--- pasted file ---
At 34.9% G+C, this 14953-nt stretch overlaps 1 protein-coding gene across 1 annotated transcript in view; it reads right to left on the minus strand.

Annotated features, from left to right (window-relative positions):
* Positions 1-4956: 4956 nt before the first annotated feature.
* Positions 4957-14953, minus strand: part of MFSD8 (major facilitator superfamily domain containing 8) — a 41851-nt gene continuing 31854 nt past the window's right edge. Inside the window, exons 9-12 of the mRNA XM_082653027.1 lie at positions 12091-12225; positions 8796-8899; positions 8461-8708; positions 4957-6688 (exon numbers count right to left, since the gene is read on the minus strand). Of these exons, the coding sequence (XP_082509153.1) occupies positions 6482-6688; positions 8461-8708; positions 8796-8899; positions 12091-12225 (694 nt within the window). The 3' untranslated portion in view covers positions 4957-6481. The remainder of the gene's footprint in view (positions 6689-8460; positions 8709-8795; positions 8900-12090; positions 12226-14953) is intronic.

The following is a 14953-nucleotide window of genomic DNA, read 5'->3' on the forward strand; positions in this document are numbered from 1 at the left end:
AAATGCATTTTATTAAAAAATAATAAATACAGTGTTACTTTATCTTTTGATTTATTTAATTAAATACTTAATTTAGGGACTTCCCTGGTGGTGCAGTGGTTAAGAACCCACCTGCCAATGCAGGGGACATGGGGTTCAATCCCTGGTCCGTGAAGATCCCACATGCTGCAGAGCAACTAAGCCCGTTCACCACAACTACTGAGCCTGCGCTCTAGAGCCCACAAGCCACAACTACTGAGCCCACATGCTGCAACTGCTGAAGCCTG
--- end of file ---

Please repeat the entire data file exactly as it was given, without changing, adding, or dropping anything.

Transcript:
At 34.9% G+C, this 14953-nt stretch overlaps 1 protein-coding gene across 1 annotated transcript in view; it reads right to left on the minus strand.

Annotated features, from left to right (window-relative positions):
* Positions 1-4956: 4956 nt before the first annotated feature.
* Positions 4957-14953, minus strand: part of MFSD8 (major facilitator superfamily domain containing 8) — a 41851-nt gene continuing 31854 nt past the window's right edge. Inside the window, exons 9-12 of the mRNA XM_082653027.1 lie at positions 12091-12225; positions 8796-8899; positions 8461-8708; positions 4957-6688 (exon numbers count right to left, since the gene is read on the minus strand). Of these exons, the coding sequence (XP_082509153.1) occupies positions 6482-6688; positions 8461-8708; positions 8796-8899; positions 12091-12225 (694 nt within the window). The 3' untranslated portion in view covers positions 4957-6481. The remainder of the gene's footprint in view (positions 6689-8460; positions 8709-8795; positions 8900-12090; positions 12226-14953) is intronic.

The following is a 14953-nucleotide window of genomic DNA, read 5'->3' on the forward strand; positions in this document are numbered from 1 at the left end:
AAATGCATTTTATTAAAAAATAATAAATACAGTGTTACTTTATCTTTTGATTTATTTAATTAAATACTTAATTTAGGGACTTCCCTGGTGGTGCAGTGGTTAAGAACCCACCTGCCAATGCAGGGGACATGGGGTTCAATCCCTGGTCCGTGAAGATCCCACATGCTGCAGAGCAACTAAGCCCGTTCACCACAACTACTGAGCCTGCGCTCTAGAGCCCACAAGCCACAACTACTGAGCCCACATGCTGCAACTGCTGAAGCCTG